SH: Around 2002, the focus in my work shifted from paints to materials like fabrics, paper, ropes, cement, nails and burnt text, gradually building a visual alphabet encompassing a variety of acts and emotions.This was to me a chance to occupy several worlds. To be in the middle of the chaos, to bristle, to renunciate and to do it where it is most vulnerable to lyricism I tie up books, lock them away, fossilize, cut them, burn them and some embalmed for posterity. The intention is to raise doubts about what is considered to be the absolute truth. There is protest and rebellion in all my works, a quiet subversion. It is important to know however that in the conflict there is a moment of stillness, which I usually choose as the resolution for my work be it sound, video or painting.

AD: Your work reflects socio-political objectivity or is simply defined by emotions and spontaneity?

SH: I don’t want my works to be looked at with preconceived ideas but in the light of ambivalence. The content of my work is such that I can be said to walk the line between the real and the imagined. I try to express the complexity of our condition but in an allusive way. To give an example, my video “Haqeeqat or The Truth Project”, a part of the Sarai Reader Exhibition 09 explores the philosophical, ethical and political perspectives associated with the notions of truth. Here I pose a set of questions like, who is to determine what is right or wrong? Is what we perceive as the truth, the only truth or is it a falsehood from another point of view? Is there a danger that the truth can subvert our good intention and compromise our future rights? Art for me, like life, is about that space where I decide what I really stand for and that is a political act every hour of the day.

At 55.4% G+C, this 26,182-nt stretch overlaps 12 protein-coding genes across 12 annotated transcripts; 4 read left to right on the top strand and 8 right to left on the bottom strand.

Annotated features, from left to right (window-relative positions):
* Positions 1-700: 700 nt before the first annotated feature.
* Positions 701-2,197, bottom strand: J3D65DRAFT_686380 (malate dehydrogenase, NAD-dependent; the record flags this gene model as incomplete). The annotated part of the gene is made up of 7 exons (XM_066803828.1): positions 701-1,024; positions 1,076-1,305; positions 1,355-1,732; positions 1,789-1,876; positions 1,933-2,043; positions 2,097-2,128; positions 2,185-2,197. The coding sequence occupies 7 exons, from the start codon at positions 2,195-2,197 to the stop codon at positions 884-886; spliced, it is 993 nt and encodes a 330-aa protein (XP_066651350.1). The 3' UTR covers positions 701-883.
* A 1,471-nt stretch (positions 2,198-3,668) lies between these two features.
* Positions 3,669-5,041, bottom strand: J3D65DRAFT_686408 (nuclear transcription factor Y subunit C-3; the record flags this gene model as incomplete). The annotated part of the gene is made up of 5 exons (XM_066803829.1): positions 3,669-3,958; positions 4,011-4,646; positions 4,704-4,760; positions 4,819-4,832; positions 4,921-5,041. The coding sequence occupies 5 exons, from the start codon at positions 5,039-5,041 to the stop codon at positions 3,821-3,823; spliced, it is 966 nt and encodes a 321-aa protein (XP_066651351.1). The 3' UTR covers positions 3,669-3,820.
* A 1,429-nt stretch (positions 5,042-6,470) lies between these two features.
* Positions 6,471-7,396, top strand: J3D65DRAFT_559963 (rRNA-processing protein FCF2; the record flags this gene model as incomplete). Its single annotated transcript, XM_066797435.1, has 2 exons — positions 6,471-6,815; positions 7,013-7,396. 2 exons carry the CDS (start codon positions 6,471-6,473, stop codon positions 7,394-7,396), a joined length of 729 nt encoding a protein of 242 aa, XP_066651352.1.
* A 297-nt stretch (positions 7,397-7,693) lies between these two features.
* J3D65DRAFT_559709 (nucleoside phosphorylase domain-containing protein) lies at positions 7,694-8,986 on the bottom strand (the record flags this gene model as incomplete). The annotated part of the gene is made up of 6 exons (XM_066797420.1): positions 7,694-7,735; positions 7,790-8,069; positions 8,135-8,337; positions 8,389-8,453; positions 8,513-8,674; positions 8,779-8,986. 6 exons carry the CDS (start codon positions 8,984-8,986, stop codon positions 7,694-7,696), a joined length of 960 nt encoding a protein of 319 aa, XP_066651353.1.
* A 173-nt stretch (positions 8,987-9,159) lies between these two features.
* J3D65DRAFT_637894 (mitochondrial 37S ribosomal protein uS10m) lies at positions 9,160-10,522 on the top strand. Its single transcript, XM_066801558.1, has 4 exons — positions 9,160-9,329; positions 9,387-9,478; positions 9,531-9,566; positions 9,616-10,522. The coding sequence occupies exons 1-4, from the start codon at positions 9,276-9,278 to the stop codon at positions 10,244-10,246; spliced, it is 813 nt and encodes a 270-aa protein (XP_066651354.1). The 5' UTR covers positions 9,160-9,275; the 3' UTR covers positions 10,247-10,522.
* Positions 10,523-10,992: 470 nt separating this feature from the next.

AD: Is your work creation process a way to purge away past?

SH: Maybe, I have not thought of it that way but now that you mention it burning, stitching, wrapping, fossilizing, embalming all my techniques of treating my material have an end of time element to them. Death and mortality have been concerns in my abstract works, in fact I had a show of mixed media paintings, called “Of Goats and Graves”in 2007 around this very idea. My father had told me how a grave is meant to be unassuming and however grand your life, once beneath the mound, let go and make way for others, my first lesson in mortality.And so it is, my parents’ graves are thick with grass shaded by kikar trees but without a headstone. I went once to place flowers there and a brood of eager goats living in the graveyard rushed to devour the petals. Initial anger gave way to laughter; the goats finally drove the point in, as if through an art performance. Mortality ensures a purging of the past.

AD: Tell us something about your current project.

SH: An important preoccupation as part of my practice, continue to be the walks in Hauz Khas park. I have built a large body of photographs tracing these walks and created a soundscape of my route, aired on Osso Radio, Portugal. My new works are related to them and are for wandering spirits. The collection comprises my video poems, called “four haikus” and photographs. Here I want to evoke an age of innocence that has since been lost in contemporary art and to show our closely entwined lives with nature.My current works instill the power of direct experience, which is critical to my oeuvre. Each moment is a seized one and pictured in its purity of color and light. My walking, listening to music, crouching on the muddy banks with my camera, living for days on the boat, all become contingent to the photograph. I insist often on noting the time of the day or place, as in a haiku, the poet marks the season.

AD: Last question…What keeps Saba Hasan going in tough
times?

SH: Without a doubt, my family, my dog, music, friends and
a trip to Goa.